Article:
Machine identity management is an integral part of ensuring business security. As more machines are created and digital certificate lifespans shorten, machine identity management will become even more important.
When it comes to securing your business, understanding how credentials and access controls work is a common topic of discussion. Those are incredibly important pieces of the security of your business, along with firewalls, geofences, VPN usage and other methods businesses commonly use. What business leaders do not realize, though, is that each machine that connects to the internet also has to have its own identity. This identity is what allows other machines to know that it is trustworthy. Machine identity management has long been a key piece of security, but now it’s more important than ever.
Machine identity is important because we need machines to trust each other. It’s how we separate ourselves from the threat actors, how we know it’s safe to use websites and applications. It’s how we create trust. Even in zero trust networks, machine identity is what creates that trust. If machines don’t trust each other, they won’t communicate with each other, which means we may not have access to the information or applications we need to do our jobs and function in society.
Every time a machine is created, whether physical or virtual, it is issued a digital certificate. These certificates are the identity of that specific machine, what allows other machines to know that it’s safe.The problem is, there has been an over-reliance on the certificates that are supposed to be machine-specific. Frankly, they are supposed to be machine-to-machine specific. These certificates have a lifespan, however, and must be renewed from time to time. The lifespan of a digital certificate is shortening all the time, where they used to be valid for several years, security implications have forced browser-makers to shorten those lifespans. Some browser certificates were reduced to one year and it’s possible we’ll see that shrink to six months in the future.
Unfortunately, what happens as the lifespan shortens and as more machines are assigned certificates that need monitoring, businesses simply can’t keep up. Certificates have been re-used and shared across machines, they’ve been exposed in code repositories or remained unchanged. When any of those things happen, a threat actor can use that weakness to gain access to your business systems.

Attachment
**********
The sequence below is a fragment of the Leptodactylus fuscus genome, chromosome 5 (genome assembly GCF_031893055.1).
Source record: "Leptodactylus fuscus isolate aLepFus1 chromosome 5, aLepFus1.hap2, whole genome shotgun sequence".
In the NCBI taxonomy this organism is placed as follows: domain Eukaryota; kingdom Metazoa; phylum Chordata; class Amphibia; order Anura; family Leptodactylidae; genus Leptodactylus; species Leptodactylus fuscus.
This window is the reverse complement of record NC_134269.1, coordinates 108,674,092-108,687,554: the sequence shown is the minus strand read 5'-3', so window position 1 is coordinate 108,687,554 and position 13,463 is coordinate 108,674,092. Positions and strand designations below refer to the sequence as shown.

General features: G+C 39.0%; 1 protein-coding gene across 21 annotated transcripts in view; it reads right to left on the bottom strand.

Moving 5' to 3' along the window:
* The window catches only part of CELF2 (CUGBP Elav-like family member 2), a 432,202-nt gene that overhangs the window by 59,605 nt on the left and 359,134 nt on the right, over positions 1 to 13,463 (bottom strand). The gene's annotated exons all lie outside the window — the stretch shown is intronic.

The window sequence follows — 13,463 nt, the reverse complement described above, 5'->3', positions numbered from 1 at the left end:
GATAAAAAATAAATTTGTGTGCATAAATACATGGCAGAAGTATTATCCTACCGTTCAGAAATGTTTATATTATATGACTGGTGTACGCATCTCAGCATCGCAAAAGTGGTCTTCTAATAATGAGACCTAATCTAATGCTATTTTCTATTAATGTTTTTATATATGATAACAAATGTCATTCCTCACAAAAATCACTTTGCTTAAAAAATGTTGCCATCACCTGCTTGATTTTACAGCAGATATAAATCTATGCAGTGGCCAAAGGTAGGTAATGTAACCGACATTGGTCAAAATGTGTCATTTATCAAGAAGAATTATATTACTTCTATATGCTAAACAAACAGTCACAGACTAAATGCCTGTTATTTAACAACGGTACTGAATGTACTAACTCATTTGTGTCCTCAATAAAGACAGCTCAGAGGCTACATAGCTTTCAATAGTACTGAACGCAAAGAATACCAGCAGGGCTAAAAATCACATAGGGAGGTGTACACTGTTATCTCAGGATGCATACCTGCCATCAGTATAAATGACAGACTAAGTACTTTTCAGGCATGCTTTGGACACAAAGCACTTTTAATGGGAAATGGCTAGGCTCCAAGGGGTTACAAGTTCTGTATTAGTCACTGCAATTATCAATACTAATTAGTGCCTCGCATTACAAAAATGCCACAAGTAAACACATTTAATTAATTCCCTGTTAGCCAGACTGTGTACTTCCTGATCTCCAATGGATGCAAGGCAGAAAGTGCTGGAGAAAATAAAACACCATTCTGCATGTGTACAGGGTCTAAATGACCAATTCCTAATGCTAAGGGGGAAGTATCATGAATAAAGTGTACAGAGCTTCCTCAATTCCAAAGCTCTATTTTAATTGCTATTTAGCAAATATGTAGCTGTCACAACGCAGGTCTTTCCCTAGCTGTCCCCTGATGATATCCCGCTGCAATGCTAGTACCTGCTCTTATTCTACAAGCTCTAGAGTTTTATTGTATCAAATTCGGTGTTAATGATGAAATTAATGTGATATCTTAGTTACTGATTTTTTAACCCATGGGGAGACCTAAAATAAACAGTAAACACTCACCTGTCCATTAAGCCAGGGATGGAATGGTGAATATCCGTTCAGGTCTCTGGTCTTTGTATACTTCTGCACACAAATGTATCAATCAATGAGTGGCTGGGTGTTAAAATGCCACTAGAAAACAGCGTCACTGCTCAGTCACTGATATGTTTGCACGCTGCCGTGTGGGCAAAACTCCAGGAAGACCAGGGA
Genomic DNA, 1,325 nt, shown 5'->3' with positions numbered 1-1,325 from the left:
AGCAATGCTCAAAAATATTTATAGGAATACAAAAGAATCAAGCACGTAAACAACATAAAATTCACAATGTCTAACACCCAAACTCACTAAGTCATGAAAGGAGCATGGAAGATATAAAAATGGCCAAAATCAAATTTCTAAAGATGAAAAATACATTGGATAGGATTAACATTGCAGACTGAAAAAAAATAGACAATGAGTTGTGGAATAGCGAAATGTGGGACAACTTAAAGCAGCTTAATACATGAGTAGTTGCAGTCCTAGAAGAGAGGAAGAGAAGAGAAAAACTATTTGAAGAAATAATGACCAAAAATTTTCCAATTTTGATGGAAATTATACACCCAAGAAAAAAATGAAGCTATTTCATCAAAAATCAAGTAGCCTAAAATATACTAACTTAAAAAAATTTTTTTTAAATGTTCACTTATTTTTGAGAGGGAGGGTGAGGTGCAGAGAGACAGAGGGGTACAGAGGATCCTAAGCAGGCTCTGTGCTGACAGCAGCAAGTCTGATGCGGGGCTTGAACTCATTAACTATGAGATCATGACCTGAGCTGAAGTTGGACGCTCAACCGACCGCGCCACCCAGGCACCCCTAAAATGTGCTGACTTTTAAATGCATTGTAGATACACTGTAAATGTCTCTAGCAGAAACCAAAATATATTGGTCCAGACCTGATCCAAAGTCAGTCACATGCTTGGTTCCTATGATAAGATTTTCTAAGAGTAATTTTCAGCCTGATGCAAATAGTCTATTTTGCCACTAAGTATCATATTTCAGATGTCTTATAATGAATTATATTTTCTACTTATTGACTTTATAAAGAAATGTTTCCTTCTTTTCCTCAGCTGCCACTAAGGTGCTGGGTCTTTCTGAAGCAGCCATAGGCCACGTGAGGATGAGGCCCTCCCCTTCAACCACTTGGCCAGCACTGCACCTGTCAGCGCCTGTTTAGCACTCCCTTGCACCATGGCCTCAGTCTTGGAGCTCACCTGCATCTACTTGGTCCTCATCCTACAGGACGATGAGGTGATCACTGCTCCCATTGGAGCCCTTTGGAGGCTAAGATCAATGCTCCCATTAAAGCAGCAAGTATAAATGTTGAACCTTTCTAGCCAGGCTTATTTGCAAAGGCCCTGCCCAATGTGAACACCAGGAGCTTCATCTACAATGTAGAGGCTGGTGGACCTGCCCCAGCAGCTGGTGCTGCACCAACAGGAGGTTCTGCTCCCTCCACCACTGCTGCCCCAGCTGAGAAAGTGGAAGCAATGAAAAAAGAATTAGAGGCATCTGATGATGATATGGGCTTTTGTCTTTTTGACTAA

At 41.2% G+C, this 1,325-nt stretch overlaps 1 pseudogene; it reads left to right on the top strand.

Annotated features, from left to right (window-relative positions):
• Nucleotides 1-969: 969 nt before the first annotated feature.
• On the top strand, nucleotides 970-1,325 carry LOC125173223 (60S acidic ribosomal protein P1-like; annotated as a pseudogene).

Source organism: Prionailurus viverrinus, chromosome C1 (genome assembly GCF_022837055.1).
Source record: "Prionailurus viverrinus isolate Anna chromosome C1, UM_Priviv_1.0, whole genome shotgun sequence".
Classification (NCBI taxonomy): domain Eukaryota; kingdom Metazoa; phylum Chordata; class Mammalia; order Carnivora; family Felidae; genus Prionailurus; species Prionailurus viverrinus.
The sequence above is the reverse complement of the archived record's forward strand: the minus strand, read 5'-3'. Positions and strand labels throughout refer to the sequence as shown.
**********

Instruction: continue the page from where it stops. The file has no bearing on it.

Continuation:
Does this result in companies needing more resources just to manage the same number of machines? Maybe. Far too many companies still manually role, issue and update certs. Compounding this problem is digital transformation, something that many businesses have in the works or are in the process of completing. Digital transformation typically involves cloud migration, which involves virtual machines galore. So how are businesses to keep up and ensure these certificates don’t become a problem, without exhausting every resource at their disposal?
Thankfully, someone already thought of that. We have password managers for our human credentials. For digital certificates, we have cert management, key management, and secrets management systems. These automated managers, provided by cloud providers, work in similar ways as password managers. They manage the certificates and keys for you, create unique keys and certificates for each machine-to-machine connection. You don’t need to know what the key or certificate actually is, you just need to talk to the management system. This also prevents storing your keys in code, or other insecure places, for threat actors to exploit.
As we move further into the cloud and have the need for increasing amounts of machines, these certificates will be increasingly important. Zero trust is rapidly coming to the forefront as the next big security practice due remote work and the need for deeper machine-to-machine verification. In addition to certs and keys, identifiers like manifests of software on the machine and other unique characteristics are used by a machine to determine if the next machine can be trusted, to understand if it has been tampered with or altered, and if it falls in a tier of limited access rather than full trust.
Business leaders often overlook machine identity because it’s not at the forefront of any security protocol. If you haven’t looked at your machine identity management, now is the time. Hackers look to exploit any weakness they can find, so when you bring in an expert to review your security, make sure they have access to your machine identity process as well. Your business is only as strong as its weakest link.